The Botanist London head chef Ameya Bhalekar predicts that activated charcoal is one of the biggest trends for 2018: "With its health benefits, it fits into the trend for wellness as well as being visually arresting and Instagrammable. We are considering charcoal-based desserts for the menu and experimenting with it in the breakfast dishes, too."

activated-charcoal
activated-charcoal

Conscious cookery

According to Daniel Fletcher, head chef at Fenchurch restaurant in the City of London, 2018 will see chefs increase their focus on food waste by taking a 'root to stem' approach to vegetable prep. He says: "It brings new and exciting techniques and flavours. This trend for conscious cookery shows no signs of stopping and is a key concern in the year ahead."

Chef Simon Rogan has been a practitioner of root to stem cookery at his flagship Lake District restaurant L'Enclume for many years, using every part of the vegetables, herbs and flowers he grows on his own farm, such as the long root and leaves of a cauliflower.

More recently, Skye Gyngell has introduced a 'Scratch' menu at her Spring restaurant in Somerset House in London, which is made entirely from kitchen scraps, such as potato peelings and beetroot tops. And Brighton-based chef Douglas McMaster, who opened Silo, the UK's first zero-waste restaurant in 2014, launched Cub restaurant in east London in 2017 with a similarly sustainable ethos.

Michelin-starred Italian chef Massimo Bottura's non-profit association, Food for Soul, which he launched in 2015, aims to empower communities to fight food waste through social inclusion. It has brought the subject into focus and into the headlines with his 'Refettorio' projects in Milan, Paris and London, where chefs use surplus ingredients to create meals for the socially vulnerable.

Poké

Poké is a Hawaiian dish (the word means 'cut' or 'section') of raw fish marinated in soy sauce served on a bed of rice with accompaniments including salsas, pickles, seaweed, avocado and cucumber. First taking off in New York and Los Angeles, poké become popular in the UK in 2016 with Island Poké and Ahi Poké.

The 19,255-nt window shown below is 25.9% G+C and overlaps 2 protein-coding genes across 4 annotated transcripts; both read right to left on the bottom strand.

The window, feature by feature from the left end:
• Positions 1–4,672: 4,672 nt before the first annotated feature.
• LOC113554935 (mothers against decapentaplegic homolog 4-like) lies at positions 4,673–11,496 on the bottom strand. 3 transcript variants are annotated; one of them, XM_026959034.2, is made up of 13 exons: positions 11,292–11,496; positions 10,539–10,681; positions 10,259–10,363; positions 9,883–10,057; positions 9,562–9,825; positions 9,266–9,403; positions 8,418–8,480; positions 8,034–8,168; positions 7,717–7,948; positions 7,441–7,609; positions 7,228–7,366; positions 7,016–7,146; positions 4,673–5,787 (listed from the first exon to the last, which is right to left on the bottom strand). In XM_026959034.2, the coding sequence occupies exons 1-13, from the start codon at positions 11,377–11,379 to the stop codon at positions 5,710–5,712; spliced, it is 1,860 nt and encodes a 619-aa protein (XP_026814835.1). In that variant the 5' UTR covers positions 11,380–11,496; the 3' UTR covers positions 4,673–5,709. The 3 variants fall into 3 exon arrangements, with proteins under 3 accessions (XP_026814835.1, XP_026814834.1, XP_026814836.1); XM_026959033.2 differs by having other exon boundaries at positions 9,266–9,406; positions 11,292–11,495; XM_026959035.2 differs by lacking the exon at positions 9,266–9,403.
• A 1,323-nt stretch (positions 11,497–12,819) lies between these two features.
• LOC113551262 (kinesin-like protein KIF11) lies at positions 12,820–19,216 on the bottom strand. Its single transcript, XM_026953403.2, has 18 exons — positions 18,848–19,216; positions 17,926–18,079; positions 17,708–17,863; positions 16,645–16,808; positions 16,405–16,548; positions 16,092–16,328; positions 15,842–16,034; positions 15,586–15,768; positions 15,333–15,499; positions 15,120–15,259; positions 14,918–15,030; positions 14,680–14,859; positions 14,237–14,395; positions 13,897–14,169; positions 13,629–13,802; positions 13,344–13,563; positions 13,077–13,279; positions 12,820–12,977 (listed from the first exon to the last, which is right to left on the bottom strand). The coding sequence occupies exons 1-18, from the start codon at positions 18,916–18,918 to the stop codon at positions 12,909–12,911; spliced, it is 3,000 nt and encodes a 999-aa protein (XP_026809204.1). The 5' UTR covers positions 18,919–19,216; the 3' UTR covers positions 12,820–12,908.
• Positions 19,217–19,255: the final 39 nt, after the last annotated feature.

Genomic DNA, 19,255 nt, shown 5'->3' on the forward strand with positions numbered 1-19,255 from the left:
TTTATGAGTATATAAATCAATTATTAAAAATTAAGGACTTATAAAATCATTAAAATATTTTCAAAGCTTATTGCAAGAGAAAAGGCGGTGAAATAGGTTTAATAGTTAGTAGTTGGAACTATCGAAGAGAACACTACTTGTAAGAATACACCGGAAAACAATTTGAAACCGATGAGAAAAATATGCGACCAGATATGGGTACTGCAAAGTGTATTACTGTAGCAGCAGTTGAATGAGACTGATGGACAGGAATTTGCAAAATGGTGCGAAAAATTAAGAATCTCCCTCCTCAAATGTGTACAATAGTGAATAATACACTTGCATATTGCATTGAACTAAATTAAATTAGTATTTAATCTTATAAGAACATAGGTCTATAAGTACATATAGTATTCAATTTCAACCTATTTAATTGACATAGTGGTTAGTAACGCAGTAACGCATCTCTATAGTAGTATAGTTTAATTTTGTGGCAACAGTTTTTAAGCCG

Since then, Australian TV chef Bill Granger has added raw tuna poké with avocado, brown rice, cherry tomatoes, pickled cucumber and sesame to his Granger & Co restaurant menus, poké restaurants have opened around the country, including Oké Poké in Manchester and Kitokito in Brighton, and London groups like Island Poké have continued to expand.

As well as being a healthy choice that is endlessly customisable, the fact that many of the dish's ingredients are raw keeps overheads low for operators.

"This Hawaiian food trend doesn't seem to be shifting," says Vladimir Martynov, co-founder of Honi Poké restaurants. "The steady increase of openings around this type of cuisine could be down to the rising healthy eating trend in the 'grab and go' sector."

poke
poke


From our sponsor

bidfood
bidfood
In the past decade, the number of vegans in the UK has risen by nearly 360%, and according to the Vegan Society, over half a million Britons considered themselves vegan last year, with one in 10 having tried a vegan diet.

The lifestyle choice is driven by those aged 15 and over with the vast majority (87%) having chosen to become vegan for ethical and moral reasons. With this rise in demand, having vegan options on a menu is key if you want to cater to a broad range of dietary requirements and attract a wider customer base.

With this in mind, Bidfood has pulled together a range that taps into this growing market to encourage outlets to incorporate innovative, indulgent and tasty ingredients and ready-made options to their menus, such as jackfruit tacos, mock duck and vegan fish fingers.